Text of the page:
SINGAPORE - The number of robbery incidents against ships in the Singapore Strait increased to 31 last year, compared with seven in 2018.
This is compared with eight actual and attempted cases reported in 2017. There were two in 2016, and 99 in 2015.
Most of the incidents last year took place in the hours of darkness, and resulted in no or minor injuries to ship crew. Items stolen include scrap metal, engine spares and tools.
In most of the cases, the weapons carried by the perpetrators were not specified in reports. In other cases, robbers were unarmed, carrying knives or machetes or, in one case, a gun and jungle knife.
The number of armed robbery and piracy cases in Asia last year also increased. There were 82 reported incidents last year, compared with 76 in 2018, which was the lowest since 2007.
These statistics were released by the Regional Cooperation Agreement on Combating Piracy and Armed Robbery against Ships in Asia (ReCAAP) Information Sharing Centre on Wednesday (Jan 15).
Under the United Nations Convention on the Law of the Sea (Unclos), "piracy" is defined as any act of violence or detention committed for private ends in a place outside the jurisdiction of any state, while "armed robberies" take place in a state's internal waters.
Mr Masafumi Kuroki, executive director of the Singapore-based centre, said that the number of incidents last year was a significant increase, although it was not as high as the 99 incidents in 2015.
"It is important for littoral states in the area to enhance their surveillance and control in the Singapore Strait, as well as for the shipping industry to step up their vigilance," he said, adding that one possible measure was having more crew to keep watch at night for suspicious small boats that approach.
The littoral states which manage the Singapore Strait are Singapore, Indonesia and Malaysia.
Mr Kuroki said it was difficult to identify whose territorial waters the Singapore Strait incidents took place in, when asked about this.
"This is especially as the ships are moving from the waters of one state to another. This is why information sharing between the states are important."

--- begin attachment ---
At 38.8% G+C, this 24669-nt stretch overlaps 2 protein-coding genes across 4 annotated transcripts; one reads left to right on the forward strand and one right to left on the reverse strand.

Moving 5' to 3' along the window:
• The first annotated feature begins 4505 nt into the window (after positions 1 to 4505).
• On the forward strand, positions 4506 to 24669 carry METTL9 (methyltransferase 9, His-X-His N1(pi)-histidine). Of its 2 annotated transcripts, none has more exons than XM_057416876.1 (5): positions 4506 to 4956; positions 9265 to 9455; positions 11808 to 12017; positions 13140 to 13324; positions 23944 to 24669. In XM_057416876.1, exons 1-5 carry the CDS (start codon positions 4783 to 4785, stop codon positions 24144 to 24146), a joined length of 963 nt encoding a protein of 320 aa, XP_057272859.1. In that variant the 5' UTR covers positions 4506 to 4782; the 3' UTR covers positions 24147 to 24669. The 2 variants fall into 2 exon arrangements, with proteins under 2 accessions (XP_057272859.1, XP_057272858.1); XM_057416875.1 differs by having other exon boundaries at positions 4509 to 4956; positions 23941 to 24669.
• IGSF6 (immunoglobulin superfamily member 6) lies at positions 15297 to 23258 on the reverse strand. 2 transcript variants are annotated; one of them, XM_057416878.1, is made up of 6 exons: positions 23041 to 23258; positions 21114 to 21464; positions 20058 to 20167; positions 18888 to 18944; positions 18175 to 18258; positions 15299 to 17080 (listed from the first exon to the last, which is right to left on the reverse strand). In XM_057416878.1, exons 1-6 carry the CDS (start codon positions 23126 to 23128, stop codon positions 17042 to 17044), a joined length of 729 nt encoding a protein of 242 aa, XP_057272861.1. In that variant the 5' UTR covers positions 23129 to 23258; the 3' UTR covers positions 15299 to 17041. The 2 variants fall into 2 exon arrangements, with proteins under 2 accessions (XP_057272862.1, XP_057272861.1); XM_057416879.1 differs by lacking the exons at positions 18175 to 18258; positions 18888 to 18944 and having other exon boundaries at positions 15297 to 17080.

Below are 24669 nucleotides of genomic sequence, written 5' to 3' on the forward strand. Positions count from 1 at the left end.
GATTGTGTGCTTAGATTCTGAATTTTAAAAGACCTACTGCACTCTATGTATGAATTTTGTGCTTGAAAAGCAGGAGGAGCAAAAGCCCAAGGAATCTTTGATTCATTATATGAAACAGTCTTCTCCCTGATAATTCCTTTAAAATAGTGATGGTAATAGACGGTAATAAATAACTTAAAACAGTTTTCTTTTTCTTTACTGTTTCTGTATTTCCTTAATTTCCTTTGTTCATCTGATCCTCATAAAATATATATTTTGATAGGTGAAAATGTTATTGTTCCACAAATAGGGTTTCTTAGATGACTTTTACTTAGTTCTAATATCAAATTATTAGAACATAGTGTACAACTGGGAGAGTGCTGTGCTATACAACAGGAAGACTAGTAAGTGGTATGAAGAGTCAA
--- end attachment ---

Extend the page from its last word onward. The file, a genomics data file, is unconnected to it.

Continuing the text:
ReCAAP has been keeping records since 2007. Other types of incidents include the abduction of crew, which is more common in the Sulu-Celebes Seas and waters off eastern Sabah.
The highest number of incidents on record for the whole of Asia was 203 in 2015.
In the Singapore Strait, 16 incidents took place in the eastbound lane in the four months from September to December last year, compared with 15 in the westbound lane over the course of January to August.
ReCAAP assistant director for research Lee Yin Mui said on Wednesday that they were not aware of any arrests that have been made for the series of incidents in the eastbound lane.
"One possible reason why there were a number of incidents in quick succession might be that the perpetrators were not successful and so they made more attempts," she said.
In a Facebook post on Wednesday, Transport Minister Khaw Boon Wan said he had discussed possible cooperation initiatives with regional players with Mr Kuroki over lunch.
He wrote: "Recent sea robbery incidents in our vicinity are troublesome. First, the Straits of Malacca and Singapore is a busy waterway and an important lifeline to many countries.
"Second, the region is developing the cruise industry, which has huge potential. Ensuring maritime safety is therefore a priority for all. The key is regional cooperation," he added.
Mr Ridzwan Rahmat, principal defence analyst at defence publication Jane's, said that one way the littoral states could improve coordination was by having operational procedures for "hot pursuit".
Having such an arrangement between the countries mean that a law enforcement agency can chase a suspect into other countries' territorial waters.
Mr Ridzwan, who was at Wednesday's briefing, said: "However, it might be difficult to implement such procedures due to historical sensitivities regarding maritime boundaries."